This was true of both English and western stirrups and English and western boots. English stirrup leathers are suspended from a bar in the saddle that is designed to release in the event of a rearward drag. It is a good safety measure to keep this bar permanently open and well-oiled, and to check it every time you clean the saddle. On western saddles, the stirrup leathers just above the stirrups should always be secured with stirrup hobbles, those leather straps that encircle the leather to keep the bell of the stirrup hanging straight.

Kids’ Breakaway Stirrup May Improve Safety
STI has introduced a new breakaway stirrup, designed for children who weigh at least 60 pounds or more. According to Jake McCoy, this stirrup has two safety features: a release mechanism and also the torsion pressure feature.

The release works the same as that in STI’s adult stirrup: If the stirrup rotates 45 degrees forward or 72 degrees backward, the spring-loaded release mechanism will fire and release the stirrup. Those angles are drastic enough that a child won’t be able to unintentionally make that kind of rotation, so it won’t release when you don’t want it to, explains McCoy.

Because the release mechanism is spring-loaded, it takes 8 pounds of torsion pressure to rotate the stirrup. This stabilizes the stirrup, preventing the free-swinging motion common to conventional stirrups. This is a tremendous feature for youth stirrups, the manufacturer says, because it makes it virtually impossible for a kid to step through the stirrup.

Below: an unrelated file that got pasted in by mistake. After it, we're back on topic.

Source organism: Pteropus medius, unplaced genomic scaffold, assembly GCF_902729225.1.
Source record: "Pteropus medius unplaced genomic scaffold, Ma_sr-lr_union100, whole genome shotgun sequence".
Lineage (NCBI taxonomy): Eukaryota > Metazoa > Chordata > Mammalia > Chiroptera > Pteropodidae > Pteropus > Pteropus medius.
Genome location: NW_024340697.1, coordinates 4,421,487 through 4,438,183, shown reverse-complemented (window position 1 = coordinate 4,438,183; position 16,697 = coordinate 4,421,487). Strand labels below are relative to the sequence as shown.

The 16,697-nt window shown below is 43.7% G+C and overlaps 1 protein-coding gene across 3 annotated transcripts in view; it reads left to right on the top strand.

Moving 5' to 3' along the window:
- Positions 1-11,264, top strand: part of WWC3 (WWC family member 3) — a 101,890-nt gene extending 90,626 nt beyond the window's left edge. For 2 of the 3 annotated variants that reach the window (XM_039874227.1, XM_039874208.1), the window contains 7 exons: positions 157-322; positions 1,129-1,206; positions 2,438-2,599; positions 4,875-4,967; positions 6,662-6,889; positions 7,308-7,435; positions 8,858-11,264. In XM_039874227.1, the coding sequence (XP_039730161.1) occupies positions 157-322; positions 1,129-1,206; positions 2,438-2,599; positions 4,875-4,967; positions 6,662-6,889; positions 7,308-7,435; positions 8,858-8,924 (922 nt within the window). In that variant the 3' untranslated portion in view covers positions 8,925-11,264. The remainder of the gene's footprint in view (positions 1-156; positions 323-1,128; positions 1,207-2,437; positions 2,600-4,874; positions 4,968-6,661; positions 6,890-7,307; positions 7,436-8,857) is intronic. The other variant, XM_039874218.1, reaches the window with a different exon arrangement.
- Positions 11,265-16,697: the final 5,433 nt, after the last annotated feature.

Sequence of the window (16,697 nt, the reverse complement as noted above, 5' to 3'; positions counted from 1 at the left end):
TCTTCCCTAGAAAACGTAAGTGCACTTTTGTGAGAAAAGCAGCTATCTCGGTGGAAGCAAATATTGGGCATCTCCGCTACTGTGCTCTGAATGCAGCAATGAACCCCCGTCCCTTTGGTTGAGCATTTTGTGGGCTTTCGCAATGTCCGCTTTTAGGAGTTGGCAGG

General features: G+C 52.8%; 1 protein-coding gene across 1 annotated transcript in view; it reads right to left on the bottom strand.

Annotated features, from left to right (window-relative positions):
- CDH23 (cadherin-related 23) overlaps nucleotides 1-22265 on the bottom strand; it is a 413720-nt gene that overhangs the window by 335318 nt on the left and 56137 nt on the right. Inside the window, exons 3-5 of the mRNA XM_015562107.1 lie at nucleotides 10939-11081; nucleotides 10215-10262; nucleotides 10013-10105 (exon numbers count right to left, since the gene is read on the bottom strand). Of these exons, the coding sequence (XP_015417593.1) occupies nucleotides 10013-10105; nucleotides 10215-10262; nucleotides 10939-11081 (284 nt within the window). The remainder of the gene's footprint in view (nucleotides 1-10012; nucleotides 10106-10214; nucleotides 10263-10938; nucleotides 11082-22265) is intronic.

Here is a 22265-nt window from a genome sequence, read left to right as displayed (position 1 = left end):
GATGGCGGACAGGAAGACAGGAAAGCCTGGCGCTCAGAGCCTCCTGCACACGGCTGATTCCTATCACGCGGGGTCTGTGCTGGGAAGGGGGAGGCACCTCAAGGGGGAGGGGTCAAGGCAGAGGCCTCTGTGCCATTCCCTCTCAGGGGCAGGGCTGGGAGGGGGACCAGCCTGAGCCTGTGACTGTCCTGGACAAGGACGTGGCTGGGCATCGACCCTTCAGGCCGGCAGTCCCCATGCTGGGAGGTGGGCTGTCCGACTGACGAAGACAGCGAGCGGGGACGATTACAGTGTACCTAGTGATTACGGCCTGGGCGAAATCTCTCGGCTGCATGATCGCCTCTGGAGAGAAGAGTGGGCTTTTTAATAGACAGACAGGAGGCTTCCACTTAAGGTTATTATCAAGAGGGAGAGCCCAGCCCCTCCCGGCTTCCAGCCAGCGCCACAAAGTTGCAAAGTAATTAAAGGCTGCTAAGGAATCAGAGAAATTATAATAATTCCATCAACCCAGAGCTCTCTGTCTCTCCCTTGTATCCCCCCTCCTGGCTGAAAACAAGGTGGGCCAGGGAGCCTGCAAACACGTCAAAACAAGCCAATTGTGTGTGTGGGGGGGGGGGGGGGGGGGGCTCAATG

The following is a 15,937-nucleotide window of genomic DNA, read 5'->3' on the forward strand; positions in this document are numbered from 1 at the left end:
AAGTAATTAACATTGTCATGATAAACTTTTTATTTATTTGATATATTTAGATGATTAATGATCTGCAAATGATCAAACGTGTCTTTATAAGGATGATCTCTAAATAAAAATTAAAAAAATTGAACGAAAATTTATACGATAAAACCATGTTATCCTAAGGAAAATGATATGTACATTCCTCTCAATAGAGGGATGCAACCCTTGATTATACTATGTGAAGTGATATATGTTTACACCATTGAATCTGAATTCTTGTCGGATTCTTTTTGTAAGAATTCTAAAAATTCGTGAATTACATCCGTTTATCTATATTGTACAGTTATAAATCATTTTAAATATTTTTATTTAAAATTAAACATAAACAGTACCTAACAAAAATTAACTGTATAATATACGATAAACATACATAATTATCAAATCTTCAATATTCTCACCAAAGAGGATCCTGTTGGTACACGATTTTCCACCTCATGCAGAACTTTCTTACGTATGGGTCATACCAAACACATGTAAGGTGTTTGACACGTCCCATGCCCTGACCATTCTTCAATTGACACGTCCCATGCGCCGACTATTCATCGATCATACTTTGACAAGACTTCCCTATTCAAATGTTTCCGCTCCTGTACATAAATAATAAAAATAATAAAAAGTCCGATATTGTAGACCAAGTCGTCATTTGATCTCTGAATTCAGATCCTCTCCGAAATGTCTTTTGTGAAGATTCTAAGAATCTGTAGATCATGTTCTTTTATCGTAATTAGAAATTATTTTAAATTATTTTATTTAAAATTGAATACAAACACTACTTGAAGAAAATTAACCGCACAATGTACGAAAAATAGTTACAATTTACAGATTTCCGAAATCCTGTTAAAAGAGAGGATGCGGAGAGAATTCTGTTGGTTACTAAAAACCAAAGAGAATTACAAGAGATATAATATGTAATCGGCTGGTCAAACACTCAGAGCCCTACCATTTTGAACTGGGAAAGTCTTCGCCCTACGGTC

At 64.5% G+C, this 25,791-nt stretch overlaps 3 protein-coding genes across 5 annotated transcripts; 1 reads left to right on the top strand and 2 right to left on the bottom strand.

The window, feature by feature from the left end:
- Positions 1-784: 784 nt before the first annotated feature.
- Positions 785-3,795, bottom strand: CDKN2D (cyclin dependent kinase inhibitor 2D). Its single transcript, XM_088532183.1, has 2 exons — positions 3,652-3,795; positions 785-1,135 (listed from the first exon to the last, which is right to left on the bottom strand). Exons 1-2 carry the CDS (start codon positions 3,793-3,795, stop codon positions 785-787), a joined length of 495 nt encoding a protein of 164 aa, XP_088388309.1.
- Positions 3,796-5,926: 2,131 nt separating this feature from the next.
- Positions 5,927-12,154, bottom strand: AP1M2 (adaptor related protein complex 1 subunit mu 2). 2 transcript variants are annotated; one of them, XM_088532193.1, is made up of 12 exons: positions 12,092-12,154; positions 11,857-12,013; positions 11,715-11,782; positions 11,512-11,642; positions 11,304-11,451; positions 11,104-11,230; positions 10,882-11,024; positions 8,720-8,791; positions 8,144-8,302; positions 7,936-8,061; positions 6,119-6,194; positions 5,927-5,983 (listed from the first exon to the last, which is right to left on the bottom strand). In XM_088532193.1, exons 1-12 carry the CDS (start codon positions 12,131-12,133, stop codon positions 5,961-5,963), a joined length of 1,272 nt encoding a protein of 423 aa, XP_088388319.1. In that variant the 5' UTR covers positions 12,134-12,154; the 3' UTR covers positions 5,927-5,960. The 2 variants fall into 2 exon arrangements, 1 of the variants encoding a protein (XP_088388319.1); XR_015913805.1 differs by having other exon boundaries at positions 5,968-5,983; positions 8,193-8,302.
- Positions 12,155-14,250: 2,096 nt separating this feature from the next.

McCoy warns that young children are the most susceptible to hang-ups, because their feet are small and can slip all the way through their stirrups, and because they don’t know how to get their feet out of the stirrups if something goes wrong. Saddles with light stirrups and light stirrup leathers also allow kids to get hung up more easily. This is especially dangerous in dismounts, when the child tries to disengage the offside stirrup. A light stirrup and leather are more likely to stick to the boot and be dragged over the top of the saddle, and most kids won’t realize it until it’s too late.

“Even though it is very unlikely that a child will be able to step through the [STI] stirrup, a child under 60 pounds should not ride in this stirrup,” cautions McCoy. He recommends that tapderos be used on smaller children’s stirrups until they grow into boots big enough that they won’t accidentally slip all the way through the stirrups.

“Before my dad started making these [breakaway] stirrups, he wouldn’t let us have stirrups until he figured we were old enough, and even then it was nothing more than just our toes. But just in case, he still split our boots down the back like bronc riders. He figured ruined boots were a whole lot better than a possible dragging. But he was never far from us when we were little shavers,” remembers McCoy.

“[Small children] should never be more than arm’s reach away from an adult when on a horse,” he cautions. “And an adult should also have the lead on that horse. A horse is still an animal, and unlike a dog, a 1,200-pound horse doesn’t have to have cruel intentions to cause serious injuries to a grown man, much less a little child. Just because the kids are in an arena doesn’t make them safe,” McCoy says.